UK retail sales in May saw highest rise since start of Covid crisis

Shoppers returned to high street after lockdown measures were relaxed.

The British Retail Consortium said total sales increased by 10% in May compared with the same month in 2019.

A report from The Guardian has said that after the reopening of non-essential retail and hospitality venues across all four nations of the UK, pent-up demand among lockdown consumers fuelled a sharp rise in spending, with strong growth in furniture sales and homewares, as well as a recovery in clothing and footwear shops.

Clothes shops reported sales growth of more than 100% as going out returned with the opening of indoor hospitality in May. Following the reopening of physical shops, online sales growth fell back to 39% in May compared with a three-month average of 64%. However, it remains significantly higher than pre-pandemic growth of 1.5% in May 2019.

Figures from Barclaycard showed that spending was up by 7.6% on May 2019’s figure – the highest increase recorded since the first coronavirus restrictions were put in place last spring.

Spending on essential items was bolstered by face-to-face purchases at food and drink specialists, where cardholders paid out 69% more than in May 2019. Barclaycard, which accounts for nearly half of the country’s debit and credit card transactions, said this spending may have been buoyed up by people preparing to host friends and family after the lockdown ends.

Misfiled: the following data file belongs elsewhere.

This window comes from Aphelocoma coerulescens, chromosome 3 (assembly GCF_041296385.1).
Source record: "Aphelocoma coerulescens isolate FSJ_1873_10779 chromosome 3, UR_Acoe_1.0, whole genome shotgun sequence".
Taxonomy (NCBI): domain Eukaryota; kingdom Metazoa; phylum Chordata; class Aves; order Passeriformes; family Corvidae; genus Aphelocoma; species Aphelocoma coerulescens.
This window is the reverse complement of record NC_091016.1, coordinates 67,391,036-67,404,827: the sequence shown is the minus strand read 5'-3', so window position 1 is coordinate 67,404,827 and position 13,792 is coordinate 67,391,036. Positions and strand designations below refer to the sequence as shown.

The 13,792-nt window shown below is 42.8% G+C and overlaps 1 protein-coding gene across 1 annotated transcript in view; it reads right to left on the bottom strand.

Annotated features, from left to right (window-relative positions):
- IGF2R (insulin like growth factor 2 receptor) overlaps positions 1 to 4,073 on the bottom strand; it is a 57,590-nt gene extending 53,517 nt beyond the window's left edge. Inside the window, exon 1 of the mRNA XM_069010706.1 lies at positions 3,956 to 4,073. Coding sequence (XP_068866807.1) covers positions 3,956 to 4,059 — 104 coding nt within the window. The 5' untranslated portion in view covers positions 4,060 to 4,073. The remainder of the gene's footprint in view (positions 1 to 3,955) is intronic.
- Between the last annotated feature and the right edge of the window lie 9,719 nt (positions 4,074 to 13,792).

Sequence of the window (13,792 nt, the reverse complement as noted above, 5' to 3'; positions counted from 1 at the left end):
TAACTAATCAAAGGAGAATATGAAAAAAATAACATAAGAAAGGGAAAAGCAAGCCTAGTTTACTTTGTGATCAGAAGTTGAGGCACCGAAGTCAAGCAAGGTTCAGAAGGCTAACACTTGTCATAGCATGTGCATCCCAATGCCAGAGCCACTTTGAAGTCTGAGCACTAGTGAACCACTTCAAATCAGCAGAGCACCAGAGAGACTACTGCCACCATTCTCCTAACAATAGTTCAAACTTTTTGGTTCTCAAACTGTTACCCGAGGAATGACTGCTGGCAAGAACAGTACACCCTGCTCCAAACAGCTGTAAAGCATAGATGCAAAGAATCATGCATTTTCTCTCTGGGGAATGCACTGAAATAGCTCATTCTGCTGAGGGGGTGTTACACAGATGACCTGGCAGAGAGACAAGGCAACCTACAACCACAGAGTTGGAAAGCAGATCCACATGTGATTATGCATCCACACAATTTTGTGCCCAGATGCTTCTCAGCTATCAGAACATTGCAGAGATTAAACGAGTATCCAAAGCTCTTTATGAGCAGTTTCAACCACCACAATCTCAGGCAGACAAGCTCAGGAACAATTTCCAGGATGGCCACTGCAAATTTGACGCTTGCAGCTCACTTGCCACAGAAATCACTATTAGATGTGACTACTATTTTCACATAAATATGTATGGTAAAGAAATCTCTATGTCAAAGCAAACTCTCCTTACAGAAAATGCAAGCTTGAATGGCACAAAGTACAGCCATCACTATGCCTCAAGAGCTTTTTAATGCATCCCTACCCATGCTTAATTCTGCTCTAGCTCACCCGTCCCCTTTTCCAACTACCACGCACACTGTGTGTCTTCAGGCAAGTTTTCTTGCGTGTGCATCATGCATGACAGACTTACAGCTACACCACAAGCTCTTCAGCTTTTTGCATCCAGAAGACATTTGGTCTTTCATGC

Since 17 May, people in England, Wales and most of Scotland have been allowed to host another household indoors, or meet in a group of up to 30 outside, and pubs and restaurants have been able to cater for customers inside. Non-essential retail reopened across the UK in April.

The Barclaycard data included signs of recovery at hospitality venues, although spending remained well below that recorded two years ago. The value of transactions in restaurants was 53% lower than in May 2019, up from a 74% decline in April, and in pubs and bars spending was down by 19%, up from a 67% dip the previous month.